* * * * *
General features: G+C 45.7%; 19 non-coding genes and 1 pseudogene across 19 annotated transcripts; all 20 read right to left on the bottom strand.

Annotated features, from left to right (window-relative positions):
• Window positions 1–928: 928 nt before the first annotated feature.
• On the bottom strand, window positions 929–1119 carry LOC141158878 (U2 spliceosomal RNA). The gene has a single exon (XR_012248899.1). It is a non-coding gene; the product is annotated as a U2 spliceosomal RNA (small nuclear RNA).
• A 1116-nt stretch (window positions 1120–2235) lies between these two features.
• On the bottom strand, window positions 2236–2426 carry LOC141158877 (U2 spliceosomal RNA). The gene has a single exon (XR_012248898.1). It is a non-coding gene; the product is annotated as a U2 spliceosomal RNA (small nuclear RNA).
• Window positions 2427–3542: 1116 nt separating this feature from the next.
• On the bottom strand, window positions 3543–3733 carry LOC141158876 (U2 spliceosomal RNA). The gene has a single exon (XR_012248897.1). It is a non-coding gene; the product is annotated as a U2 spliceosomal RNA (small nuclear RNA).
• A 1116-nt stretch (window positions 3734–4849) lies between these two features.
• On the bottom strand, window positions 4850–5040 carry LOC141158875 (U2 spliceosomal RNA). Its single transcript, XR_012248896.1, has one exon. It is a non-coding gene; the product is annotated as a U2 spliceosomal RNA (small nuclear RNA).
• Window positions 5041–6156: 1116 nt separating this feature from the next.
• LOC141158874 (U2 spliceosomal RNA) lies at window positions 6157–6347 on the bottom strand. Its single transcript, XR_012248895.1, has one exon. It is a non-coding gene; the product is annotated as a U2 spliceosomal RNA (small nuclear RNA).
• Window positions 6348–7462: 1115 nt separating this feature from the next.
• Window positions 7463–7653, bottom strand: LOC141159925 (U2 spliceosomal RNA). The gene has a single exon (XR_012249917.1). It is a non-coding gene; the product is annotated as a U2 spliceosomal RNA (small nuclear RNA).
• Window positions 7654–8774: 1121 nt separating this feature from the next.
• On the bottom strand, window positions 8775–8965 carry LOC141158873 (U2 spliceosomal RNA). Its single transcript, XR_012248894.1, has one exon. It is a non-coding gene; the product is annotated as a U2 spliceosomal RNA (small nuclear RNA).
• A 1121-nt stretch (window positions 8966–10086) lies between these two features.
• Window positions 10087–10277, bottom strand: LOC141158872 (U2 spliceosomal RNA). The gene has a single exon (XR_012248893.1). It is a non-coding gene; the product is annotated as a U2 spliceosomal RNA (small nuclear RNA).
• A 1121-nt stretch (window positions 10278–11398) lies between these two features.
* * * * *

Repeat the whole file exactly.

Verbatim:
General features: G+C 45.7%; 19 non-coding genes and 1 pseudogene across 19 annotated transcripts; all 20 read right to left on the bottom strand.

Annotated features, from left to right (window-relative positions):
• Window positions 1–928: 928 nt before the first annotated feature.
• On the bottom strand, window positions 929–1119 carry LOC141158878 (U2 spliceosomal RNA). The gene has a single exon (XR_012248899.1). It is a non-coding gene; the product is annotated as a U2 spliceosomal RNA (small nuclear RNA).
• A 1116-nt stretch (window positions 1120–2235) lies between these two features.
• On the bottom strand, window positions 2236–2426 carry LOC141158877 (U2 spliceosomal RNA). The gene has a single exon (XR_012248898.1). It is a non-coding gene; the product is annotated as a U2 spliceosomal RNA (small nuclear RNA).
• Window positions 2427–3542: 1116 nt separating this feature from the next.
• On the bottom strand, window positions 3543–3733 carry LOC141158876 (U2 spliceosomal RNA). The gene has a single exon (XR_012248897.1). It is a non-coding gene; the product is annotated as a U2 spliceosomal RNA (small nuclear RNA).
• A 1116-nt stretch (window positions 3734–4849) lies between these two features.
• On the bottom strand, window positions 4850–5040 carry LOC141158875 (U2 spliceosomal RNA). Its single transcript, XR_012248896.1, has one exon. It is a non-coding gene; the product is annotated as a U2 spliceosomal RNA (small nuclear RNA).
• Window positions 5041–6156: 1116 nt separating this feature from the next.
• LOC141158874 (U2 spliceosomal RNA) lies at window positions 6157–6347 on the bottom strand. Its single transcript, XR_012248895.1, has one exon. It is a non-coding gene; the product is annotated as a U2 spliceosomal RNA (small nuclear RNA).
• Window positions 6348–7462: 1115 nt separating this feature from the next.
• Window positions 7463–7653, bottom strand: LOC141159925 (U2 spliceosomal RNA). The gene has a single exon (XR_012249917.1). It is a non-coding gene; the product is annotated as a U2 spliceosomal RNA (small nuclear RNA).
• Window positions 7654–8774: 1121 nt separating this feature from the next.
• On the bottom strand, window positions 8775–8965 carry LOC141158873 (U2 spliceosomal RNA). Its single transcript, XR_012248894.1, has one exon. It is a non-coding gene; the product is annotated as a U2 spliceosomal RNA (small nuclear RNA).
• A 1121-nt stretch (window positions 8966–10086) lies between these two features.
• Window positions 10087–10277, bottom strand: LOC141158872 (U2 spliceosomal RNA). The gene has a single exon (XR_012248893.1). It is a non-coding gene; the product is annotated as a U2 spliceosomal RNA (small nuclear RNA).
• A 1121-nt stretch (window positions 10278–11398) lies between these two features.